Smith’s security blanket of a song appears to smother anything political; indeed it, and other nominees like Shake It Off and Let It Go (derived from a kids’ movie, but striking a chord with their parents) ﬁt into the much-maligned adult contemporary (AC) format, which is increasingly crossing over into culturally pre-eminent Top 40 radio. Where just a few years ago, club bangers like LMFAO’s Party Rock Anthem topped mainstream charts, now AC has elbowed them aside. The Grammys’ celebration of the format (formerly “easy listening”) can be a sign that the embattled record industry doesn’t want to rattle any cages—after all, AC is often written off as anodyne. And yet, it may serve a purpose: for Eric Weisbard, professor of American studies at the University of Alabama and author of the book Top 40 Democracy: The Rival Mainstreams of American Music, AC songs are “therapeutic, designed [for] an audience that is using music more to manage emotions, have a sense of affirmation, than to rage against the machine.” Hence what Weisbard calls the “what doesn’t kill you makes you stronger” theme, derived from Nietzsche via Kelly Clarkson.
Over the years, says Weisbard, AC has become “the format of working women, who had to juggle responsibilities on the job and at home. What you’re hearing as messages of happiness and afﬁrmation could be understood as messages of control, of getting to a position of peace. I’m always leery of seeing happy music as escapist.”
But Shake It Off-style pop has to do with more than just helping listeners get through the day; it’s also about bolstering the singer’s image. That’s because even though rock’s rebel yell has been dampened by the ascendancy of AC, its focus on authenticity lingers: on one hand, Swift and her fellow pop singers write (or co-write) their own songs and demand to be seen as more than just manufactured pop starlets. On another, in the age of the selfie, they’re holding up a flattering mirror to themselves.
Often they do so in a playful way: Swift’s video for Shake It Off shows her dressing up and trying out various dance styles, from ballet to twerking, before settling on her supposed “normal,” gawky self—a process Johnston explains as, “I’m just going to be the most popular girl in the school and act like I’m put-upon even though I sell boatloads of records and everybody loves me and wants to turn me into GIFs all day.” Swift’s “normality” is crowd-sourced: even her lyric “haters gonna hate” is taken from an Internet meme derived from early-2000s girl group 3LW.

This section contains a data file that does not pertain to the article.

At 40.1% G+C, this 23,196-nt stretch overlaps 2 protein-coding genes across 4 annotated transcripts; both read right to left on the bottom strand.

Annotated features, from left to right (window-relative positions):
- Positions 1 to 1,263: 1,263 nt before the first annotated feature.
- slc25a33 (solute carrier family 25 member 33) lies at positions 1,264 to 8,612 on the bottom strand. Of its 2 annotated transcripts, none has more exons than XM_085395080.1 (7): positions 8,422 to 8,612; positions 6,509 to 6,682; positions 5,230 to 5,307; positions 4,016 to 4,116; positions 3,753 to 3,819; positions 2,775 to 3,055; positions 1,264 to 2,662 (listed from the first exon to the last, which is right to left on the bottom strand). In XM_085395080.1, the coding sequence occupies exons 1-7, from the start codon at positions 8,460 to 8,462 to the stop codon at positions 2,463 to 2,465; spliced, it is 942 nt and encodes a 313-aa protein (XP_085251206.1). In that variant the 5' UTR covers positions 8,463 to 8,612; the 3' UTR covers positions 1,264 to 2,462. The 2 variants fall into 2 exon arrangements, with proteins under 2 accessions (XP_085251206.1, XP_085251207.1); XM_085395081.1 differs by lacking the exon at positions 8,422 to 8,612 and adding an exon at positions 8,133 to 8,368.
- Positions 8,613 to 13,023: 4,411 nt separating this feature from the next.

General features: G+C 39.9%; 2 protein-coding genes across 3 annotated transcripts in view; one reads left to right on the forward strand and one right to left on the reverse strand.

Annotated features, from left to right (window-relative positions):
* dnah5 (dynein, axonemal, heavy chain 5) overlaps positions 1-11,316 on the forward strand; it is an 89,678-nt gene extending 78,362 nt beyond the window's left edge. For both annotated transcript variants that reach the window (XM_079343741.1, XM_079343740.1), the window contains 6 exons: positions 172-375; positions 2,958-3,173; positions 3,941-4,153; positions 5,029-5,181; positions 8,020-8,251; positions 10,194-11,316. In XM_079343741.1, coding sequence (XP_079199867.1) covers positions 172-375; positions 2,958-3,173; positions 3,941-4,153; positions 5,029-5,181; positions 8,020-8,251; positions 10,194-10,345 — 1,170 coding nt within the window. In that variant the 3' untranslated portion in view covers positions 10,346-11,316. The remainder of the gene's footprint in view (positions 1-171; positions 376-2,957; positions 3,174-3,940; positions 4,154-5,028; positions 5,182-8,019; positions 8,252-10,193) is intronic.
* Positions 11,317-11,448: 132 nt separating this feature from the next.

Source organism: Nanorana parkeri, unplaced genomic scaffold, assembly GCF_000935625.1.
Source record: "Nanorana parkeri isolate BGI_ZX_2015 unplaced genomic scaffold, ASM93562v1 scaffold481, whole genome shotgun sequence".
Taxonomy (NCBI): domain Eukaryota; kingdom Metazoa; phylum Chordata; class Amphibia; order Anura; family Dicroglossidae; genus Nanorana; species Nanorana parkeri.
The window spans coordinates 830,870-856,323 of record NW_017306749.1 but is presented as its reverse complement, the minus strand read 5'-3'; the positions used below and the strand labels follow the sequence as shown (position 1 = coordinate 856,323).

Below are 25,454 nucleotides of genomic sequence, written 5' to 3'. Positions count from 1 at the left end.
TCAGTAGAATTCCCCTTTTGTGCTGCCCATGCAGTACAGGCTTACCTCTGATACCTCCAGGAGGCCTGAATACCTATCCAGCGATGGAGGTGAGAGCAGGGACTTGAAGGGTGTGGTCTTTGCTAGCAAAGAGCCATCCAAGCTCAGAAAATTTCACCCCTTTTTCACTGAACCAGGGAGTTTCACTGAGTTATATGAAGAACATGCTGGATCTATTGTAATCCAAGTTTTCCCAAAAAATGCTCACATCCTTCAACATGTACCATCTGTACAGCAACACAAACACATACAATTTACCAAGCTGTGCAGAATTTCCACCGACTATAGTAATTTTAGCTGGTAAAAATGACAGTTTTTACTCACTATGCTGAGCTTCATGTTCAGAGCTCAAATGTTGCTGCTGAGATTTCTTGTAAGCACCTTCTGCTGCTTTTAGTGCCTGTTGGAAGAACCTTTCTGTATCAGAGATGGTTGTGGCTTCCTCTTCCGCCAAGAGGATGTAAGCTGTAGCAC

So the “natural” self that both Swift and Trainor present in their songs and videos nonetheless has what Ann Powers, pop music critic for National Public Radio (and Weisbard’s wife) calls a “vintage quality”—the former as a wholesome girl next door who’ll bare her midriff but never her bellybutton, the latter with her candy-coloured doo-wop sweetness. “This playing with artifice has always been something women in pop have done, since the days of 20th-century blues queens, for example, or Josephine Baker,” says Powers. Their performances were “all about entertainment and glamour and theatre, and today it’s still the reality of how women in pop have to operate.”
But Swift and company arguably do so more self-consciously. Sure, they’re focused on self-esteem, and their upbeat music offers a way to escape one’s troubles, but the way they present themselves suggests a cultural savvy. When Iggy Azalea kicks off her rap in Fancy with “First things first, I’m the realest,” she’s making an argument, Powers says, about her skill and ability “rather than [her] natural entitlement.”
Haters gonna hate, nonetheless: Azalea, as a white Australian woman in hip hop, has been widely attacked for cultural appropriation. Swift has been called a “racist” for dressing up as what Salon calls “a caricature of a black woman” in the video for Shake It Off, and Trainor is accused both of “skinny-shaming” and being a “bad” feminist whose self-image is dependent on men’s approval. Even their fellow nominee Sia (up for Record and Song of the Year for Chandelier), who has worked to keep her own image out of the spotlight, is upbraided for substituting a 12-year-old girl in her videos, whom detractors claim is overly sexualized.
Still, none of the artists has backed down. “The hackneyed folk-rock model of the Crosby Stills & Nash song about ‘four dead in Ohio’ ” isn’t the “only model of political music,” says Weisbard. Music can also be “about different types of people claiming a space to perform their identity. And when they do that, it’s often got an element of conflict.” The personal and the political don’t separate easily. Last September, seven people in Tehran were given suspended sentences of six months in jail and 91 lashes for their parts in a homemade viral video of Pharrell’s Happy, which featured women and men dancing together. Says Powers, “Happiness can be a political statement. Declaring your right to happiness can be a form of protest.”